Another year of thankfulness. For My Family. My Friends. My Health. The blessings I’ve received and the unknown ones on their way.
Wishing everyone a Happy Thanksgiving
Remembering our men and women veterans and their service to our country. Thank you.
On this Veterans day I’m personally honoring my great-grandfather Joseph Pettey Littlefield, a veteran of the Civil War. He was a member of Co. C, 9th Maine Regiment. He was wounded at the battle of Cold Harbor and sent home to Maine to die. He died on Sep 3, 1864 from his massive wounds and other complications.
This year is the 100th anniversary of the end of WWI on the 11th hour of the 11th day of the 11the month, 1918.
Memorial Day was borne out of the Civil War and a desire to honor our dead. It was officially proclaimed on 5 May 1868 by General John Logan, national commander of the Grand Army of the Republic. “The 30th of May, 1868, is designated for the purpose of strewing with flowers, or otherwise decorating the graves of comrades who died in defense of their country during the late rebellion, and whose bodies now lie in almost every city, village and hamlet churchyard in the land,” he proclaimed. The date of Decoration Day, as he called it, was chosen because it wasn’t the anniversary of any particular battle.In 1971, Congress established Memorial Day as the last Monday in May and as a federal holiday.
On my mother’s side of the family, my paternal great grandfather, Joseph Littlefield fought in the Civil War and died because of his wounds. He was wounded in the Battle of the Wilderness in 1864. He was sent home to Maine to die. He died of typhoidal pnemonia on Sep 30, 1864, he is buried in Rome, Maine. Unfortunately his wife and his 3 oldest children died of the same thing shortly thereafter, leaving my grandfather, Charles Littlefield at age 10 the oldest of the four remaining children.
Below is a photo of the veteran’s section in the Fairmont Cemetery in Newark, New Jersey, where, on my father’s side of the family my great great paternal grandfather, Stephen Freeman is buried. Stephen did not die in the Civil War but was wounded in the battle of Antietam in 1862. He was sent home, lived another 29 years and died on May 30, 1891, which ironically was Memorial Day.
Take a moment to remember the original reason for Memorial Day and the men and women who fought for, and gave their lives for our country.
Have a great Memorial Day and enjoy the weekend whatever you’re doing.
Maude Louise Littlefield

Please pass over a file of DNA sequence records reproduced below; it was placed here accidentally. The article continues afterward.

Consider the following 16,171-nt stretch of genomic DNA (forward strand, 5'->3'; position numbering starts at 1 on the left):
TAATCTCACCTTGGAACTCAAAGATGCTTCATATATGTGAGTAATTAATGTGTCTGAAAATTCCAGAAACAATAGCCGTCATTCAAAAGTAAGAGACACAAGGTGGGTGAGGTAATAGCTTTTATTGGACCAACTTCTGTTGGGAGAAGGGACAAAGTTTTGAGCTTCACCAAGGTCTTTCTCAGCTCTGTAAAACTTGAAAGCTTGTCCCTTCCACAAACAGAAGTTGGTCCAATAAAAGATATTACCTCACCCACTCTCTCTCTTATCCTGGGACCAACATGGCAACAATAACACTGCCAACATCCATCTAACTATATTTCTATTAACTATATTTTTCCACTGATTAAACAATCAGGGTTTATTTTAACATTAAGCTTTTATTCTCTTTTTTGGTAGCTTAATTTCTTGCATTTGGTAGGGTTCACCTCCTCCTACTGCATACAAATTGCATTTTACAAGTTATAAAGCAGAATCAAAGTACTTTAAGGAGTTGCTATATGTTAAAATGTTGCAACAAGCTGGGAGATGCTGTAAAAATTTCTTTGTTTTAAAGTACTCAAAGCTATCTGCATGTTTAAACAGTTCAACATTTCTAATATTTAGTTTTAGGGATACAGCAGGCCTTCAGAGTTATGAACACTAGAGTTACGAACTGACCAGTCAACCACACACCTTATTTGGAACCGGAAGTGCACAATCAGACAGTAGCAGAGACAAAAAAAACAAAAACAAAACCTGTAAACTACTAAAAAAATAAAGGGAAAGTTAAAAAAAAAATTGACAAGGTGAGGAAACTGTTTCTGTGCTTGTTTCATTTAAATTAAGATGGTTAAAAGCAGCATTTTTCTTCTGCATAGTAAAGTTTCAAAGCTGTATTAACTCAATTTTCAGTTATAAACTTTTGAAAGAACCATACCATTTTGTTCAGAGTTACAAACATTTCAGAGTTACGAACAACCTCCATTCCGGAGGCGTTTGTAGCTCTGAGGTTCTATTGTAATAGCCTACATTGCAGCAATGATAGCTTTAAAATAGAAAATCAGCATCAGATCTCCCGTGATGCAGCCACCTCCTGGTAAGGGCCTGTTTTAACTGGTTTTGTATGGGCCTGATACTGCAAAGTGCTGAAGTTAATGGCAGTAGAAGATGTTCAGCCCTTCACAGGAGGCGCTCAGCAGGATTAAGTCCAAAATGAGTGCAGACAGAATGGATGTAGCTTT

Born in Waterville, Maine
Raised on Martha’s Vineyard
my mother, Maude Louise and grandmother, Albra Mae – Oak Bluffs, 1924
Moved to New Jersey after high school graduation and met a Jersey boy, Joseph Albert (Al)…
married him and had a Jersey girl (me)
The next to the last Mother’s Day I spent with my mom was May 1975. My parents were vacationing on the Cape and she was unaware that we were driving up from NJ to surprise her for the weekend. I gave her the book ‘Mostly On Martha’s Vineyard, A Personal Record’ by Henry Beetle Hough, as I knew she’d know some of the people mentioned in the book. I am so glad I did that because after reading the book she decided she wanted to sail over to the Vineyard to visit her mother’s grave. It turned out be her last trip to her beloved Vineyard.
Can’t let Mother’s Day pass without pictures of my sweeties…
Daughters Patty and Debbie…
Grandchildren Tiffany and Tyler…
The sisters first Christmas, 51 years ago.
Patty and Debbie became sisters on Nov 6, 1966 but they did not meet until Dec 21, 1966.
Patty was almost 2 1/2 when Debbie was born. Deb, who was due the end of December arrived 7 weeks early and didn’t come home from the hospital until Dec 21, the first day of winter, 1966.
As you can see from the picture Patty was delighted and happy to be a big sister. Debbie, I’m sure was happy to finally be home.
Patty was a terrific big sister right from the beginning. She helped me take care of Debbie and when I would give Deb her bottle Patty and her new dolly would join us. Her doll was almost the same size as Deb, Debbie had been only 3 lbs when she was born and had to be 5 lbs before she could come home… so yes, she and the doll were almost the same size.
Since it was so close to Christmas when Deb came home I wanted her to be a surprise to her grandparents when they arrived on Christmas morning. Patty was under instructions from Santa Claus not to tell anyone that her new sister was home, and since the request was coming from the big guy himself she didn’t utter a word to anyone.